Police are being praised for their heroic and reassuring efforts following the attacks.
Hundreds of extra police have been in Christchurch, and the scores of officers with bushmaster assault rifles have become a familiar sight.
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But what's also becoming a familiar sight is officers embracing a community in deep grief. They're wearing headscarves in a sign of respect and solidarity - a reassuring presence in a city needing it.
"It's a breath of fresh air seeing that side of them, it's humanity, just people being people and it's good to see that they are just like us," a member of the public told Newshub.
"I'm very very proud about the police also, they really look after us," another said.
The city's top cop says the pride goes both ways.
"Nowhere else in the world do police get this sort of appreciation from the public," Supt John Price told Newshub.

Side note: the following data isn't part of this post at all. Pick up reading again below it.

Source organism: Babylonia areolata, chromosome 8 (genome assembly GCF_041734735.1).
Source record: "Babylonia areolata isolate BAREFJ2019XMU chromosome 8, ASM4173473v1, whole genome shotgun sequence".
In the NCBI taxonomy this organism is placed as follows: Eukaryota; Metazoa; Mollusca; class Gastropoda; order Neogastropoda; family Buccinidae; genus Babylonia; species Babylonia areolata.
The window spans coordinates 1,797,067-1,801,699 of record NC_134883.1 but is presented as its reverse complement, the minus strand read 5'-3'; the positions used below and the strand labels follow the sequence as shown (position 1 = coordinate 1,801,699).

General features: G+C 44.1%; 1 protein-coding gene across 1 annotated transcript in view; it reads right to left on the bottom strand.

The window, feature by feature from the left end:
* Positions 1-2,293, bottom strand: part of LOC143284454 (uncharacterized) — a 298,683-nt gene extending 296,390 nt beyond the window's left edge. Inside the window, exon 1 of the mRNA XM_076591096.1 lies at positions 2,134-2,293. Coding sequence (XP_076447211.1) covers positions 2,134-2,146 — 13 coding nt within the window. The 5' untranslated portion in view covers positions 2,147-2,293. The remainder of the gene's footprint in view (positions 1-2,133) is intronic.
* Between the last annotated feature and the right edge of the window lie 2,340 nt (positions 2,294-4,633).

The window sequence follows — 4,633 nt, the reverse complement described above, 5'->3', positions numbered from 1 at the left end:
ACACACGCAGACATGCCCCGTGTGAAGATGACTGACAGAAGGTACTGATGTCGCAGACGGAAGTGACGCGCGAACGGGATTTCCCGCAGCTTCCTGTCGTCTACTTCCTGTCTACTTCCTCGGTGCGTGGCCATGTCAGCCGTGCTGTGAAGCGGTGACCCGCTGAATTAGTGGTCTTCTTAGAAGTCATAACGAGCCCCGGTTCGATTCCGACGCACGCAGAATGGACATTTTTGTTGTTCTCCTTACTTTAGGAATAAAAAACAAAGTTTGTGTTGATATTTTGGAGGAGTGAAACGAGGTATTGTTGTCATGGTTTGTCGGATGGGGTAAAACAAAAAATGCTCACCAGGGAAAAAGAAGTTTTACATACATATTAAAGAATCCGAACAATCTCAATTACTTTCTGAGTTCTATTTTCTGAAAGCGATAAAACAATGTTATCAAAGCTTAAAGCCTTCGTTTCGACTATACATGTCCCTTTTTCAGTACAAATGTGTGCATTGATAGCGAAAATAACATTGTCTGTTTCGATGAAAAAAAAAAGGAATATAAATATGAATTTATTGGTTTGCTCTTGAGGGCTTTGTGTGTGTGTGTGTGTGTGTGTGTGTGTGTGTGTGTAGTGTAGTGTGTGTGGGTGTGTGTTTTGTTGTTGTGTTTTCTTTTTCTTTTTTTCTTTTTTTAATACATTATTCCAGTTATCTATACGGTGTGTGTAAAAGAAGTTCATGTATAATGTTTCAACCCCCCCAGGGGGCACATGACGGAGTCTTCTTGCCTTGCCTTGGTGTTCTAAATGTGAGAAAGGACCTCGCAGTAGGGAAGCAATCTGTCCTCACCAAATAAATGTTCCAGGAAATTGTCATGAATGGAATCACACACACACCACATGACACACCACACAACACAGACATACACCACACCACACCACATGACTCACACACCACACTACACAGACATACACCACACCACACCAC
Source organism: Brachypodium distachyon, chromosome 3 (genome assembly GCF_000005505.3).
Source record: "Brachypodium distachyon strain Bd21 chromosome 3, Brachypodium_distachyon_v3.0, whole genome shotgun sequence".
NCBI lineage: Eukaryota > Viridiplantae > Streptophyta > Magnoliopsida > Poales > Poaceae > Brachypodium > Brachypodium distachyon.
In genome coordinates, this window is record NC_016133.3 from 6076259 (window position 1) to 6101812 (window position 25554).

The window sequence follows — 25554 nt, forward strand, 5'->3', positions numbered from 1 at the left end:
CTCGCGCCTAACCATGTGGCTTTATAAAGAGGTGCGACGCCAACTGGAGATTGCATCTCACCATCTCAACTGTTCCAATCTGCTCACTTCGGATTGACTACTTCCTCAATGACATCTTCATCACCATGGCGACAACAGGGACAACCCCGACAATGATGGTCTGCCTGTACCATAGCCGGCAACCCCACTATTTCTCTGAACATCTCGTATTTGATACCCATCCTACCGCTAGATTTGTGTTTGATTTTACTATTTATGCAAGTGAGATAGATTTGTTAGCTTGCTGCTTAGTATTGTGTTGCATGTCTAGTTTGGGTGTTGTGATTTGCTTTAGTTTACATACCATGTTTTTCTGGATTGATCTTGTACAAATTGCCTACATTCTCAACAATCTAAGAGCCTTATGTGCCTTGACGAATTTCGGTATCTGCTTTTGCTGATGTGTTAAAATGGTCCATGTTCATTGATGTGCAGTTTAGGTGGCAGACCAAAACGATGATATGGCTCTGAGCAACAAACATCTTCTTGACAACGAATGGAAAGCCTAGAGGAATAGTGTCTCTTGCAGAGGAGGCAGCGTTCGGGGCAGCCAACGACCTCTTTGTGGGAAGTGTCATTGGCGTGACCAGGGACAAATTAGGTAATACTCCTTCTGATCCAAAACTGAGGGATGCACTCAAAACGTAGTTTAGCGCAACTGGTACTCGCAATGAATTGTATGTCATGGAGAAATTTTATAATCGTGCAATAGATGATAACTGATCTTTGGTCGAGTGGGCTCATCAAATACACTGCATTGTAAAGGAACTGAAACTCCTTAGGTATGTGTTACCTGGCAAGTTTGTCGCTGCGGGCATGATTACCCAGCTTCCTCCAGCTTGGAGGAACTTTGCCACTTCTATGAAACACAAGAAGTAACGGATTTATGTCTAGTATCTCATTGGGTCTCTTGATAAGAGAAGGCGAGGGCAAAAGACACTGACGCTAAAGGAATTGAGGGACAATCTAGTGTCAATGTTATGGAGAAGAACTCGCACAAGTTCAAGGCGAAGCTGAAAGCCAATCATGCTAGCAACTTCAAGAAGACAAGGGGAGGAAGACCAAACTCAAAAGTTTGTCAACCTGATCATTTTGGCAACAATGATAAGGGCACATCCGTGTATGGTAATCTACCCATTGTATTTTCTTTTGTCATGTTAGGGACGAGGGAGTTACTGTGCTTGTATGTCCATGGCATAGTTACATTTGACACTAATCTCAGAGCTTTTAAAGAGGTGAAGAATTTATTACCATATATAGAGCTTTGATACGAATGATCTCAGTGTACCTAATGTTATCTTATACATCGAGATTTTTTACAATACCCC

After the city's police officers faced the biggest mass shooting of their careers, they were soon offering reassurance to those in grief.
It's not just the children police have been hugging - it's grieving adults too. Police have been on high alert for nine days now, a tough stance with a soft touch.
"The premises and the principals of the New Zealand Police are that the public are the police and the police are the public," Supt John Price says.
And they say talking to the public is crucial when brandishing guns.
"It's important for us to talk to them, to show them that it's not a barrier," a cop says.
Even though the immediate threat and danger is now gone, armed police remain around the city. Survivors of the massacre say it offers them great comfort, both from terror and from racist remarks.
A thin blue line in Christchurch a lot thicker than usual - and one not only offering protection and comfort, but compassion too.